Post-9/11 Horror and the Gothic Clash of Civilisations
Kevin J. Wetmore
Twentieth century cinema involving monster conflict featured solitary monsters in combat (Frankenstein Meets the Wolf Man, for example). The writing of Anne Rice and the RPG Vampire: The Masquerade by White Wolf Games introduced the idea of Gothic communities and civilisations in conflict. It was not until after the terror attacks of 11 September that the idea of a clash of civilisations between supernatural societies fully emerged into the mainstream of popular culture. This essay explores the construction of a clash of civilisations between supernatural communities as a form of using the Gothic as a metaphor for contemporary terrorism in film and television series such as Underworld, Twilight, True Blood and The Vampire Diaries. Inevitably, it is the lycanthropes that are the disempowered and disenfranchised society and are alternately exploited by and rebel against the dominant vampire civilisation grown decadent and on the verge of collapse. Post-9/11 Gothic posits a world in which vampire society is the new normal, and werewolves represent a hidden danger within. Lycanthropes must be controlled, profiled and/or fought and defeated. Through close readings of the cinematic and televisual texts, I explore the vampire/werewolf clash as metaphor and metonym for the war on terror.
mould. Red fangs have torn His face. God’s
blood is shed. He mourns from His lone place His
children dead. O! ancient crimson curse! Corrode,
consume. Give back this universe Its pristine
Isaac Rosenberg, ‘On Receiving News of the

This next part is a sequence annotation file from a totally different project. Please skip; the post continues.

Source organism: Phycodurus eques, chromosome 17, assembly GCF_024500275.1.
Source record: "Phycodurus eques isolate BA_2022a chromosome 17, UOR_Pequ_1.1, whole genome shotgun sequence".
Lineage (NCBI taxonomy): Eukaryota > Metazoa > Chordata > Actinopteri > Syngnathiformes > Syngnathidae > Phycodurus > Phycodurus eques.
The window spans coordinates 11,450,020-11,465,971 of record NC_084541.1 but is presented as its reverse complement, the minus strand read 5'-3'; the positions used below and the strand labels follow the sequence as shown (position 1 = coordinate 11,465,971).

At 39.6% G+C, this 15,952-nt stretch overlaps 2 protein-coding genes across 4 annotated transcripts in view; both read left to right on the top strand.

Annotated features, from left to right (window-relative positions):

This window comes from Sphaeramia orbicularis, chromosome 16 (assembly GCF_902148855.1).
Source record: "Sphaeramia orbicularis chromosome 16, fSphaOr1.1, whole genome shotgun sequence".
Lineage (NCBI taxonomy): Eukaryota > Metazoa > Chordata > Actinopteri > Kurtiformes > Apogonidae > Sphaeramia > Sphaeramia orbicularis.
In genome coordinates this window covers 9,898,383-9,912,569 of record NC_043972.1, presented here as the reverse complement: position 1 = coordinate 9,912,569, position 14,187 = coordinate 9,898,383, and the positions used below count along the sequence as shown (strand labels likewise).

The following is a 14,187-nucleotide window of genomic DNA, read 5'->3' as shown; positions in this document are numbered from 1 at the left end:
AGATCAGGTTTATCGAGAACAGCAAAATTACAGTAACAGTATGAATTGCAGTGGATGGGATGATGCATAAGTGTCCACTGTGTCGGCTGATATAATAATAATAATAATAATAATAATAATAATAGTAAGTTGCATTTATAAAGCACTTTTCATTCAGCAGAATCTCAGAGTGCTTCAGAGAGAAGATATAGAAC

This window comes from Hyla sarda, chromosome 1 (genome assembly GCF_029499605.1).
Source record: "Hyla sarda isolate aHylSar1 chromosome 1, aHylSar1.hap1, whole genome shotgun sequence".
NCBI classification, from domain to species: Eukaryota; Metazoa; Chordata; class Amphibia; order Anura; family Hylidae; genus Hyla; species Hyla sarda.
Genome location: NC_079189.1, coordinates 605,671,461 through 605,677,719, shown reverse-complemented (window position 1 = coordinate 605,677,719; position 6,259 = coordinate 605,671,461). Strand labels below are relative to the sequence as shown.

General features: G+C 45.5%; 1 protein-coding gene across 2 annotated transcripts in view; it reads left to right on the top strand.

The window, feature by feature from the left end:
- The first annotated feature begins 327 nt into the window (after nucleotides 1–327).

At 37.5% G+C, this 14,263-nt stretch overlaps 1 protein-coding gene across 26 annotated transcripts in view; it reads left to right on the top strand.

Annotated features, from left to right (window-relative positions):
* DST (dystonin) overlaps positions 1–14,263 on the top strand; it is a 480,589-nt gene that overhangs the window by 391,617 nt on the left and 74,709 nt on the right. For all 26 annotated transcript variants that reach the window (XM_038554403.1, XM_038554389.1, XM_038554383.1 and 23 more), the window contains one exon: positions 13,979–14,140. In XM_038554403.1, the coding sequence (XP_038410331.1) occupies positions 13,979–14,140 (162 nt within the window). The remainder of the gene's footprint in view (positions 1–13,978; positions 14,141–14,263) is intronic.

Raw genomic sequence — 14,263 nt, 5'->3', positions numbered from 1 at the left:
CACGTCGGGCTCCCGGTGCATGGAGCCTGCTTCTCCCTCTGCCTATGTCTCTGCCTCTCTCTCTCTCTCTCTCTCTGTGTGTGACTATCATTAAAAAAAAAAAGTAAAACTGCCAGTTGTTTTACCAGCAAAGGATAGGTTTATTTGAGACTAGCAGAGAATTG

War’ (written in 1914
Trauma realities defy easy access to comprehension and thus require alternative discourses to understand them. This article looks at Pat Barkers employment of the Gothic tropes in the examination and explication of war trauma in her Regeneration trilogy. More pertinently, it scrutinizes the complex relation between Gothicized landscapes and trauma by analyzing three specific sites – Craiglockhart War Hospital, trenches and England as ‘Blighty’ – in the Regeneration trilogy. This article shows traumas destabilizing impact by examining how landscapes become imprinted with trauma. The physical disempowerment of landscapes is further complemented by a psychological disempowerment by examining traumatized patient-soldiers mindscapes and dreamscapes. It further examines how Barker employs tropes of haunting, dreams and nightmares, staple Gothic emotions of fear, terror and horror, Freuds Unheimlich to dispossess the owners control and locates trauma realities lurking therein. Thus Barkers Regeneration narrative bears witness to the phantom realities of war trauma by privileging the uncanny personal histories of traumatized soldiers.
At the end of his remarkable
elegiac poem in praise of war, ‘1914’, Rupert Brooke
expresses the wish that, ‘If I should die, think only this of
me:/That there’s some corner of a foreign field/That is for
ever England’ (Roberts, 1996 : 71). On first view, this image of a
soldier’s grave seems to have little to do with gothic
On first glance, M*A*S*H (1972–83) might not be the ideal text for Gothic analysis.
Aesthetically, the traditional dark castles surrounded by black forests in the moonlight
are replaced by muted khaki and green canvas Army tents, and the tinny canned laughter